Forms of epilepsy: symptomatic, idiopathic and cryptogenic
Epilepsy is a brain disease that is characterized by the emergence of convulsions or other seizures (generalized or partial). Epilepsy affects approximately 1% of the world population, but it is believed that at least one epileptic seizure at least once life underwent a greater number of people. Very often the seizures occur in children that are associated with increased convulsive readiness of the child, easy excitability of the brain and generalized Central nervous system response to any stimulus.
The clinical picture of epilepsy as a disease is very diverse. There are several dozen types of epileptic seizures. Today, epilepsy is no longer considered as a single pathology, what is reflected in the classification of diseases adopted in 1989. In this article we consider the main types of epileptic seizures that most often occur in life.
Video transmission about epilepsy:
Main types of epilepsy
In modern medicine there are several types and types of epilepsy:
- Partial, or local, focal. It is characterized by a variety of seizures without loss of consciousness. This epilepsy may be idiopathic (when the cause is not known) and symptomatic (manifested in the form of symptom of another pathology).
- Generalized. It is characterized by seizures with loss of consciousness. Sometimes idiopathic, cryptogenic and symptomatic.
- Combined, when the seizures cannot be clearly classified as generalized or partial.
- Specific epileptic syndromes. For example, seizures with fever (febrile) which occurs when toxic, metabolic brain damage.
Thus, in the classification of epilepsy is based on the principle of localization of epileptic seizures (local or generalized), as well as their origin (symptomatic seizures with precisely known etiology, cryptogenic, when there's probable cause, but its precise role in the occurrence of seizures not proven, idiopathic, when according to all additional methods of research of structural pathological changes were identified, and a role in the etiology of a given genetic factor).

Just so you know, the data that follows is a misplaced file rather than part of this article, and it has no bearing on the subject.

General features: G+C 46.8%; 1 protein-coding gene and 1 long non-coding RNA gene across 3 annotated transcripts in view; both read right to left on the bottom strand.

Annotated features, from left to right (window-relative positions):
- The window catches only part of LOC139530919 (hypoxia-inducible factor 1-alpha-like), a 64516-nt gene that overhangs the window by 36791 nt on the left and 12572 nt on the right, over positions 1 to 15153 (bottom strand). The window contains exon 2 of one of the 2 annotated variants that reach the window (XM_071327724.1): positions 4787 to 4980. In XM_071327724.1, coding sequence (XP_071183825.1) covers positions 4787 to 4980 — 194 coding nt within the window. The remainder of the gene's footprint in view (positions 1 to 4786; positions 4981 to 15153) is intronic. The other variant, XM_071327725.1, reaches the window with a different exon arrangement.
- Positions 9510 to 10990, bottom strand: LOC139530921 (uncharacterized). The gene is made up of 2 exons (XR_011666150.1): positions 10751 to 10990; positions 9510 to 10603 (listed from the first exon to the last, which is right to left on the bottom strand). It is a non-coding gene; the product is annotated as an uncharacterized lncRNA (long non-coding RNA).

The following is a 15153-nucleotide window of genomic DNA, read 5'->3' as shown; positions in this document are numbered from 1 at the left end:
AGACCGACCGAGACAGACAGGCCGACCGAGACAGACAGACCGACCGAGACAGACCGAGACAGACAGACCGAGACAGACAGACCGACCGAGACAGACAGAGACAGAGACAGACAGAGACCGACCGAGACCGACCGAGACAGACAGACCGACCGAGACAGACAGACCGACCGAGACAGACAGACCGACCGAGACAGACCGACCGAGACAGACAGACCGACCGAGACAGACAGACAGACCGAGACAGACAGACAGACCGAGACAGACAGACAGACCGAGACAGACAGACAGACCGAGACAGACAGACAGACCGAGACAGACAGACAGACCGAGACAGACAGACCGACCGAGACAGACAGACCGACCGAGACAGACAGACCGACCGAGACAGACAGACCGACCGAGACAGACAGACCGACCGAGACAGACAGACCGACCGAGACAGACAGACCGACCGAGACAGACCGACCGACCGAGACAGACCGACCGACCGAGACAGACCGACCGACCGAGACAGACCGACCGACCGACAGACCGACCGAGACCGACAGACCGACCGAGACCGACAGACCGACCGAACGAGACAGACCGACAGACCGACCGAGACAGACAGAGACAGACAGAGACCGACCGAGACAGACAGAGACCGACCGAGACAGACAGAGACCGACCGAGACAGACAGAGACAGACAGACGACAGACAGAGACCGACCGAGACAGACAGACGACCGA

Any form of epilepsy is characterized by occurrence of various types of seizures. That seizures of cerebral origin, which occur with motor, sensory, psychiatric and autonomic disorders. All seizures are divided into generalized and partial, but there are some that can not be attributed to one of these groups. These seizures take 9-15%.
Signs of generalizedepilepsy:
- lack of awareness;
- expressed vegetative symptoms;
- both sides of the body are involved in the pathological process;
- the seizure may be accompanied by seizures, and can occur without them.
To convulsive generalized seizures include tonic-clonic and myoclonic. For non-convulsive – absence seizures.
Tonic-clonic seizures is the most common symptom of epilepsy. They start with bilateral muscle jerks (myoclonic seizures), but usually they go unnoticed. Then the patient loses consciousness, the pupils dilate, and begins the phase of tonic seizures, which cover all skeletal muscles. This phase lasts a few tens of seconds. Then comes the phase of clonic convulsions, which lasts 30-40 seconds. Then comes a coma or a dream. The latter may last from several minutes to several hours. In the phase of clonic convulsions, the patient developed hypersalivation, together with the bite of the language and gives a characteristic symptom of epilepsy – the red foam from his mouth. During such a seizure occurs asphyxia, which can cause harm to the patient if a seizure lasts too long, and during the convulsions high risk of serious injury.